I myself think it is better that the Israelite wars be understood in this way, and it is better that Jesus [Joshua] is thought to fight in this way and to destroy cities and overthrow kingdoms. For in this manner what is said will also appear more devout and more merciful, when he is said to have so subverted and devastated individual cities that “nothing that breathed was left in them, neither nay who might be saved nor any who might escape.”

Would that the Lord might thus cast out and extinguish all former evils from the souls who believe in him—even those he claims for his kingdom—and from my own soul, its own evils; so that nothing of a malicious inclination may continue to breathe in me, nothing of wrath; so that no disposition of desire for any evil may be preserved in me, and no wicked word “may remain to escape” from my mouth. For thus, purged from all former evils and under the leadership of Jesus, I can be included among the cities of the sons of Israel, concerning which it is written, “The cities of Judah will be raised up and they will dwell in them.” (Homilies on Joshua, 13.3).

Likewise, it is especially the work of the Word of God to pull down the diabolical structures that the devil has built in the human soul. For, in everyone of us, that one raised up towers of pride and walls of self-exaltation. The Word of God overthrows and undermines these, so that justly, according to the apostle, we are made, “the cultivation of God and the building of God”, “set upon the foundation of the apostles and prophets with Christ Jesus himself the chief cornerstone, from whom the uniting edifice grows into a temple of God in the spirit.” And thus at last we may be entitled to be included in the inheritance of the holy land, in the Israelite portion. Then our enemies will be abolished and destroyed so “that none of them remains who may breathe in us,” but only the spirit of Christ breathes in us, according to the teaching of Christ Jesus our Lord, “to whom is the strength and the power forever and ever. Amen!” (Homilies on Joshua, 13.4).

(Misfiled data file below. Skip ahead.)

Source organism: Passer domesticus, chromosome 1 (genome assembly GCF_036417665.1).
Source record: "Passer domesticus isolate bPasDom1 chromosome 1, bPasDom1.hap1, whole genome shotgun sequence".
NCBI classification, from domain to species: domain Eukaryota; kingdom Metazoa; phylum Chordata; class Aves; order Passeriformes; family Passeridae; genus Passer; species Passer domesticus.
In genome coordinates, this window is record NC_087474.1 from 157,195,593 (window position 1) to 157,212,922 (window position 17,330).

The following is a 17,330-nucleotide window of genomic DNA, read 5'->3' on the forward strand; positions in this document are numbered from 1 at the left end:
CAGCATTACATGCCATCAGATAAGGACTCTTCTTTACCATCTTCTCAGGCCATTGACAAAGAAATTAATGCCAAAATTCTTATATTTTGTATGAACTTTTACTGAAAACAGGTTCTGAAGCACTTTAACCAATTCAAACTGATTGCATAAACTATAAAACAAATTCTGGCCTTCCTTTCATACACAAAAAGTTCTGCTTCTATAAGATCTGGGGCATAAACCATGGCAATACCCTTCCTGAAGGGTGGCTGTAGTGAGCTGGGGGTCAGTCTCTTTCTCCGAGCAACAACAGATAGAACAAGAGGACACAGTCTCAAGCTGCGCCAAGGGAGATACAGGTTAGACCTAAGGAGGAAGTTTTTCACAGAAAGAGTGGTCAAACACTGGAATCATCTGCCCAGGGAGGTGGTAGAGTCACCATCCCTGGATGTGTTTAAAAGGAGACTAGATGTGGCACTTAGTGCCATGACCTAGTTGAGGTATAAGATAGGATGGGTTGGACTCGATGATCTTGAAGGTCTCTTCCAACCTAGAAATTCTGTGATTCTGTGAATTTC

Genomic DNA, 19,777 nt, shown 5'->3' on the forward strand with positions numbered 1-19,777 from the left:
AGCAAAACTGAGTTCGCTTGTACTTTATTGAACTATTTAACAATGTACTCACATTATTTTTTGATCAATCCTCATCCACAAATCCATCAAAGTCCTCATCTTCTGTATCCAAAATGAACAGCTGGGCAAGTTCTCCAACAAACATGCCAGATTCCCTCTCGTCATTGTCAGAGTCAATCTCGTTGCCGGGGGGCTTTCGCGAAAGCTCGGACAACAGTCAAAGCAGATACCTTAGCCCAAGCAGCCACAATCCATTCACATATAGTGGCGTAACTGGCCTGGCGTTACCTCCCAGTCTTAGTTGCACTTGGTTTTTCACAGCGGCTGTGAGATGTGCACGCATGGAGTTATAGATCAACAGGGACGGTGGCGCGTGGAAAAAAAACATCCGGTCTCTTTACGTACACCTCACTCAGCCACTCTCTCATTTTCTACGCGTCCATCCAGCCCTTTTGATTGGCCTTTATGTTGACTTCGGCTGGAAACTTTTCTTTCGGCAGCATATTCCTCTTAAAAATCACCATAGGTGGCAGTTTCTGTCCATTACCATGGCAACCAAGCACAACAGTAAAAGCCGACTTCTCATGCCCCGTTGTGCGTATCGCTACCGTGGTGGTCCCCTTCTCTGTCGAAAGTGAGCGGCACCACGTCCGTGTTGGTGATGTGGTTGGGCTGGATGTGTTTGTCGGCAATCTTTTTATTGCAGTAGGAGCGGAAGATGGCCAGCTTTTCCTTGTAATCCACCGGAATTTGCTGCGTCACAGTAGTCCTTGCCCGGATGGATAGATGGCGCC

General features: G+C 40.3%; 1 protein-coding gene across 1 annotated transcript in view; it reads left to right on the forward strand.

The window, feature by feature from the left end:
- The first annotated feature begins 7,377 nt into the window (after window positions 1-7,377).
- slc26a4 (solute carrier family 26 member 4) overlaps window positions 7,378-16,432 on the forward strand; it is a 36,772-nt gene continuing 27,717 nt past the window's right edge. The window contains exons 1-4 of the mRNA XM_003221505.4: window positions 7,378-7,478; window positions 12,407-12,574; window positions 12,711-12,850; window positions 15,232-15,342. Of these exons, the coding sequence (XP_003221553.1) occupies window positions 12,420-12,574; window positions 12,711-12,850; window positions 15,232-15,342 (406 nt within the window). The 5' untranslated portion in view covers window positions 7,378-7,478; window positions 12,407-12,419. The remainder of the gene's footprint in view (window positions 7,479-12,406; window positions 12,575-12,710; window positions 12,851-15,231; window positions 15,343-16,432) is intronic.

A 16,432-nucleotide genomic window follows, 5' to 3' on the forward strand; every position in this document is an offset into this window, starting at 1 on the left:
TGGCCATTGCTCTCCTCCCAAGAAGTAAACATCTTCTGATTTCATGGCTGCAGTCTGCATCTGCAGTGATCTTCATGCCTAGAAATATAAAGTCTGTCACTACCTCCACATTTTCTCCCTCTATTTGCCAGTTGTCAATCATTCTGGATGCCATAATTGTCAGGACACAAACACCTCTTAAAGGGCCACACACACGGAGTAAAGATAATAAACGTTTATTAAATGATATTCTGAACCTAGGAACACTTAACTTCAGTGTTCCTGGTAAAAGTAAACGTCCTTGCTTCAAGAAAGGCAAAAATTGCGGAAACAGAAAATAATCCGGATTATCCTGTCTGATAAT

On Jabin

Origen writes: But let us attempt, as God grants, to investigate certain individual kings of the opposing army; and through the meaning of the names of each one, let us consider also the work he performs in malice.

First of all, the one who is designated the author of this war, who collects the others and summons them to a conspiracy of wickedness, is named Jabin, who was king of Hazor. For he is the one who is said to have called the others together. But Jabin means “thought” or “prudence.” What,, then, is this “thought” or “prudence,” if not that which the prophet Isaiah calls “proud thought?” For he says, “And moreover, I shall strike out the proud thought of the prince of the Assyrians who said, ‘I shall bring it to pass by my power, and by the wisdom of my perception, I shall remove the boundaries of the nations and plunder their power.’”